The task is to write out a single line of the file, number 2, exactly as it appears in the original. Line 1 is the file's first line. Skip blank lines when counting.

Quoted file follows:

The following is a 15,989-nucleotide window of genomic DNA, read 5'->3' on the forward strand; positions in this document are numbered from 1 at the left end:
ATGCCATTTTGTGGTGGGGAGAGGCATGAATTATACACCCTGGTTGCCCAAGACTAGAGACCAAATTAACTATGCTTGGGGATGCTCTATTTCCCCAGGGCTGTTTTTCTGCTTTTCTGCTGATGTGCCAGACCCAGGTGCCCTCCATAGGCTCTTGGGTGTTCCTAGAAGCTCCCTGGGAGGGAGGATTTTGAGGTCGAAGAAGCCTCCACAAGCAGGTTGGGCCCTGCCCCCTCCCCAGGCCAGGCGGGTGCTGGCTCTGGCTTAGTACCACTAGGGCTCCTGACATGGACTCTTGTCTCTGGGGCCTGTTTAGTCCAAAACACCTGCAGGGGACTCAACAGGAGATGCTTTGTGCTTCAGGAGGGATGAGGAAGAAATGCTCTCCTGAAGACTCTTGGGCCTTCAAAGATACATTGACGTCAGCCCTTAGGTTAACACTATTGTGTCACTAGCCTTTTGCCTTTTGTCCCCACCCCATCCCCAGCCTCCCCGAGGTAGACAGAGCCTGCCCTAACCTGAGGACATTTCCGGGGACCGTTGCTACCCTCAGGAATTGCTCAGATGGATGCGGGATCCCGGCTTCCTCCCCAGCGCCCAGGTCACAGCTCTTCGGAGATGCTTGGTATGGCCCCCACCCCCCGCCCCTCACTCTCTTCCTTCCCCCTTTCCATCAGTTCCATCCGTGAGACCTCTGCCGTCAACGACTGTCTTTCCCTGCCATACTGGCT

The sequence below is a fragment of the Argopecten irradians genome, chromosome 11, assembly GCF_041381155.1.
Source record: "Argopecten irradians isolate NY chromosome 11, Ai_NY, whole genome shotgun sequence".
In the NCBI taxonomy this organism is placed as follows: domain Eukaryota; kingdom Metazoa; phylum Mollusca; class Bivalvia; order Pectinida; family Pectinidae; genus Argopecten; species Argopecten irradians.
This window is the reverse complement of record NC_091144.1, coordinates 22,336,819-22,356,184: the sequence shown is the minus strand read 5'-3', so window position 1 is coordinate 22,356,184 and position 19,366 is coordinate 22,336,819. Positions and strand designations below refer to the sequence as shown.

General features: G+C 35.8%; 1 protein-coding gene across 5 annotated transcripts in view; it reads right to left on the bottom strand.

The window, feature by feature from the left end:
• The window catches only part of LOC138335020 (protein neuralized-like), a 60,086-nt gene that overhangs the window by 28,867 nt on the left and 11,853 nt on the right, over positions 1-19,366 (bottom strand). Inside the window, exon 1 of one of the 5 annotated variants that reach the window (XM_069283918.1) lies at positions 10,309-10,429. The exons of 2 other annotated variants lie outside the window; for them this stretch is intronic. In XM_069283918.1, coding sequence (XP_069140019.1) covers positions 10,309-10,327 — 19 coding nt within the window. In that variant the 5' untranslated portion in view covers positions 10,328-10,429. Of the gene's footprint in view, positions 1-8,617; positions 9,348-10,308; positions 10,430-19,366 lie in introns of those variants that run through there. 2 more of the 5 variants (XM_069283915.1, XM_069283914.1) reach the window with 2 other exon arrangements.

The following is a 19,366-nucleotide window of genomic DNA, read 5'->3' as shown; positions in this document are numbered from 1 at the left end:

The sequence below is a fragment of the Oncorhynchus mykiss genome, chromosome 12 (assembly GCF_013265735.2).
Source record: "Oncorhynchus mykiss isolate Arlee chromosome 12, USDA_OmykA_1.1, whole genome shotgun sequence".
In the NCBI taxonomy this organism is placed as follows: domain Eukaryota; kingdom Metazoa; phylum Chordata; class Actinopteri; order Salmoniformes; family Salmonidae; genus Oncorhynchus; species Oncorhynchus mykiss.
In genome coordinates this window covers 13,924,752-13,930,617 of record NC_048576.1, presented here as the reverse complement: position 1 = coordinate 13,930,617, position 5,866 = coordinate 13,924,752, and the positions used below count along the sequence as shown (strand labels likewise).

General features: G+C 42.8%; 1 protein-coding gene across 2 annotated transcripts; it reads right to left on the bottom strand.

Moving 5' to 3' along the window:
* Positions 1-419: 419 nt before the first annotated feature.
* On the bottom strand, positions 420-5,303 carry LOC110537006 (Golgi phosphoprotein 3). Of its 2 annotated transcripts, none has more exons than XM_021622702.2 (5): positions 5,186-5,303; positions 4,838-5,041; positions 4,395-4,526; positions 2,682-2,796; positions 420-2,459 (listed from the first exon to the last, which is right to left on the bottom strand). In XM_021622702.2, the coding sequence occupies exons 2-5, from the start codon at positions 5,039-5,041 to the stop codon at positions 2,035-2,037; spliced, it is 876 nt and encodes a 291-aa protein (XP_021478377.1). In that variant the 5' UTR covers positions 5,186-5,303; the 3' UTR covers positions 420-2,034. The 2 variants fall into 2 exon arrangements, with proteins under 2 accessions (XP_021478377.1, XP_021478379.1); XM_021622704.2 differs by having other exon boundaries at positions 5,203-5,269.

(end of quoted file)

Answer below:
ATGCCATTTTGTGGTGGGGAGAGGCATGAATTATACACCCTGGTTGCCCAAGACTAGAGACCAAATTAACTATGCTTGGGGATGCTCTATTTCCCCAGGGCTGTTTTTCTGCTTTTCTGCTGATGTGCCAGACCCAGGTGCCCTCCATAGGCTCTTGGGTGTTCCTAGAAGCTCCCTGGGAGGGAGGATTTTGAGGTCGAAGAAGCCTCCACAAGCAGGTTGGGCCCTGCCCCCTCCCCAGGCCAGGCGGGTGCTGGCTCTGGCTTAGTACCACTAGGGCTCCTGACATGGACTCTTGTCTCTGGGGCCTGTTTAGTCCAAAACACCTGCAGGGGACTCAACAGGAGATGCTTTGTGCTTCAGGAGGGATGAGGAAGAAATGCTCTCCTGAAGACTCTTGGGCCTTCAAAGATACATTGACGTCAGCCCTTAGGTTAACACTATTGTGTCACTAGCCTTTTGCCTTTTGTCCCCACCCCATCCCCAGCCTCCCCGAGGTAGACAGAGCCTGCCCTAACCTGAGGACATTTCCGGGGACCGTTGCTACCCTCAGGAATTGCTCAGATGGATGCGGGATCCCGGCTTCCTCCCCAGCGCCCAGGTCACAGCTCTTCGGAGATGCTTGGTATGGCCCCCACCCCCCGCCCCTCACTCTCTTCCTTCCCCCTTTCCATCAGTTCCATCCGTGAGACCTCTGCCGTCAACGACTGTCTTTCCCTGCCATACTGGCT